Director – Roger Kumble, Screenplay – Michael Carnes & Josh Gilbert, Producers – Keith Goldberg & Robert Simonds, Photography – Peter Lyons Collister, Music – Edward Shearmur, Visual Effects Supervisor – David Goldberg, Visual Effects – Furious FX, Special Effects Supervisor – Ray Bivins, Production Design – Stephen Lineweaver. Production Company – Summit Entertainment/Participant Media/Imagenation Abu Dhabai.
Brendan Fraser (Dan Sanders), Brooke Shields (Tammy Sanders), Matt Prokop (Tyler Sanders), Ken Jeong (Neal Lyman), Angela Kinsey (Felder), Skyler Samuels (Amber), Ricky Garcia (Frank), Toby Huss (Wilson), Alice Drummond (Mrs Martin), Wallace Shawn (Dr Christian Burr), Gerry Bednob (Mr Gupta)
Dan Sanders has been persuaded by his boss, developer Neal Lyman, to move to the town of Rocky Springs for a year to oversee a construction project. This is much to the dislike of Dan’s wife Tammy and teenage son Tyler. Lyman then tells Dan that he is planning to demolish the surrounding forest and construct a housing estate under the pretence of green development. They are unaware that a beaver has hidden in Dan’s picnic basket and has eavesdropped on the conversation. The beaver then mobilises the other animals of the forest to target Dan. Dan suddenly finds himself harassed by animals at every turn – they causing boulders to smash his SUV off the road, he kept awake by a crow pecking at the window, skunks gassing him inside his car, they stealing his clothes and even driving his car into the lake with him hanging out the window.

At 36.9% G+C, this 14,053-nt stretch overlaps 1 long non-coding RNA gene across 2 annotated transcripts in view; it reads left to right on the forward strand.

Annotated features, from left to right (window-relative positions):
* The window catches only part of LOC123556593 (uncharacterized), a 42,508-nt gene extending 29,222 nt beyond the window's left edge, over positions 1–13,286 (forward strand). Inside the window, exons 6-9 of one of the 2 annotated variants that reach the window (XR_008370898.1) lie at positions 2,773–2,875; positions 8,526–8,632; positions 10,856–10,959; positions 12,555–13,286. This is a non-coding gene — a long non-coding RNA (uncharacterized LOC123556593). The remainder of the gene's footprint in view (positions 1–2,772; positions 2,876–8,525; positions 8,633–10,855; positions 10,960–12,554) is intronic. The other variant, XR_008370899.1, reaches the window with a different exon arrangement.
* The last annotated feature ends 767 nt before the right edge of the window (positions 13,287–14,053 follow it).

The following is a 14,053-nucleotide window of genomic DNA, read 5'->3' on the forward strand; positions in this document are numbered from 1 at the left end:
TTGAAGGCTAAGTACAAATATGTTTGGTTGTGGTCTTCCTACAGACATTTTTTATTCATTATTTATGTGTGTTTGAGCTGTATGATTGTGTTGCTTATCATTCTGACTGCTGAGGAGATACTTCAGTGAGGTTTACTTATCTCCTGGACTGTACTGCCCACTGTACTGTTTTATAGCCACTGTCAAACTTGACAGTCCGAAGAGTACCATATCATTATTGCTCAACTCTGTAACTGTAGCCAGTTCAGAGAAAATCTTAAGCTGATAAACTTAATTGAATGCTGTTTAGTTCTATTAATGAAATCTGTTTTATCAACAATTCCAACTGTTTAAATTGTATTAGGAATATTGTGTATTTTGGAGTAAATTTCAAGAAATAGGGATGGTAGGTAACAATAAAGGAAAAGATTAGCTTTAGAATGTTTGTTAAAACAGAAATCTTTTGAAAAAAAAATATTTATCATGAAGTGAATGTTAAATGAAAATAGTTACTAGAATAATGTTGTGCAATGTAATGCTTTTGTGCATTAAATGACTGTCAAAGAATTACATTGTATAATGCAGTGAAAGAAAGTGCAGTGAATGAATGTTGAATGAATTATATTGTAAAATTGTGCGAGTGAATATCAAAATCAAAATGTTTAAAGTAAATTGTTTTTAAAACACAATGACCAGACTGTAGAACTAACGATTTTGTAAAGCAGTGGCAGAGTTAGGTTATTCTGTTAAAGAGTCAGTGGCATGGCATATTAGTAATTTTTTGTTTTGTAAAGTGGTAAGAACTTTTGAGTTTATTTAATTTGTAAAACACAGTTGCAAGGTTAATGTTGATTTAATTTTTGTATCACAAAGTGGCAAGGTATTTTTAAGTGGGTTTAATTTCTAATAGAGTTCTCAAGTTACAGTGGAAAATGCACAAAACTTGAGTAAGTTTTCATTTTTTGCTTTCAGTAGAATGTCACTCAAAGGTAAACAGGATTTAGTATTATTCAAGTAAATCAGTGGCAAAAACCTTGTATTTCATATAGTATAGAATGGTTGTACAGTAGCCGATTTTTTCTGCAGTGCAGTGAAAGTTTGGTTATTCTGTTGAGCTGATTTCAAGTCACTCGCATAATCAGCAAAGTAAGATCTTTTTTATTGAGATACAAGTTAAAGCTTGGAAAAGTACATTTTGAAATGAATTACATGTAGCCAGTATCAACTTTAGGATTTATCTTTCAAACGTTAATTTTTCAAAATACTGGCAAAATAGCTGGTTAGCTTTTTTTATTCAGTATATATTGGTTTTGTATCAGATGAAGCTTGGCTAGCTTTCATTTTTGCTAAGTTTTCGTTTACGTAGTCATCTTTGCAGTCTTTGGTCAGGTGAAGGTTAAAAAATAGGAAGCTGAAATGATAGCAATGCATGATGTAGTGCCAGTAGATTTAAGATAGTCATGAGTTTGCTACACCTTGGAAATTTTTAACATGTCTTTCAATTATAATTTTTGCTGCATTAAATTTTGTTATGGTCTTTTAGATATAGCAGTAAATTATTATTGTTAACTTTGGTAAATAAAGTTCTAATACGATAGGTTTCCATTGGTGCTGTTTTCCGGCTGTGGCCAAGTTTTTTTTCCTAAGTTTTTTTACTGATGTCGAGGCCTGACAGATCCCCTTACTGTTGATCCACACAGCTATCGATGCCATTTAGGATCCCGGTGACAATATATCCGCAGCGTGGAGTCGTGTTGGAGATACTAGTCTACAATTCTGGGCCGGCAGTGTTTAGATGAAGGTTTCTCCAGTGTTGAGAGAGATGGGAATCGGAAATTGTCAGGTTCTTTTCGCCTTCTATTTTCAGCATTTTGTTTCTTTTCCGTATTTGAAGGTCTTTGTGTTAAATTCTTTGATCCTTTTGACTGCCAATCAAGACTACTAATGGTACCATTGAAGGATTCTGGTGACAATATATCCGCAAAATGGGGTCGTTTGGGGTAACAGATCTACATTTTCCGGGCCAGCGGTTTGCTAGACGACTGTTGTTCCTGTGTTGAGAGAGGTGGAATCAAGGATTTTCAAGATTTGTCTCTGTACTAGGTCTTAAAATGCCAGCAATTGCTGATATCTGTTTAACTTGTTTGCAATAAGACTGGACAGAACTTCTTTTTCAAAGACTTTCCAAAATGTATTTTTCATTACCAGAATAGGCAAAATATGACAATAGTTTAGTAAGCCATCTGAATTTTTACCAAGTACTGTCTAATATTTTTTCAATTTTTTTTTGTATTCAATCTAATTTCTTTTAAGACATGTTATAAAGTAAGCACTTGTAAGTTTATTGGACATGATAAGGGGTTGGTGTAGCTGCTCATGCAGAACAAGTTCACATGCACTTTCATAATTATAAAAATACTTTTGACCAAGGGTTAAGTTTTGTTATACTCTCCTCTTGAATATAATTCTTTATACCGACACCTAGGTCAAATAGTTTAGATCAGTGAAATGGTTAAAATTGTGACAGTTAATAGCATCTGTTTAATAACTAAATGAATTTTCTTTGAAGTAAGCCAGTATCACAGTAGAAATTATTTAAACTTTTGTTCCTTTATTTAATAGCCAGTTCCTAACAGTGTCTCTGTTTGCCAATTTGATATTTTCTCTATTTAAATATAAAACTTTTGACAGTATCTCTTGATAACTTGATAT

Blame it all on Babe (1995). Babe had the ingenuity – one that even had it nominated for a Best Picture Academy Award – of conducting a talking animals film in live-action via a mix of CGI effects, live animals and animatronics. Since then however, rather than exploring the possibilities inherent in the idea, filmmakers have made films that usually degenerate to lowbrow slapstick inanity. This has resulted in the mostly worthless likes of 101 Dalmatians (1996), MouseHunt (1997), Dr. Dolittle (1998), Stuart Little (1999), Animal Farm (1999), Cats & Dogs (2001), Garfield (2004), Racing Stripes (2005), Charlotte’s Web (2006), Alvin and the Chipmunks (2007), Underdog (2007), Beverly Hills Chihuahua (2008), G-Force (2009), Yogi Bear (2010), Hop (2011), Zookeeper (2011), Paddington (2014), The Jungle Book (2016), Christopher Robin (2018), Peter Rabbit (2018), Watership Down (2018), Dumbo (2019) and The Lion King (2019), most of which have also produced sequels. The majority of these centre around a barrage of slapstick gags involving poop and icky substances gags, animals mimicking human behaviour or allow the animals to talk whereupon they are outfitted with a grating series of smartass one-liners and start tossing off pop culture references.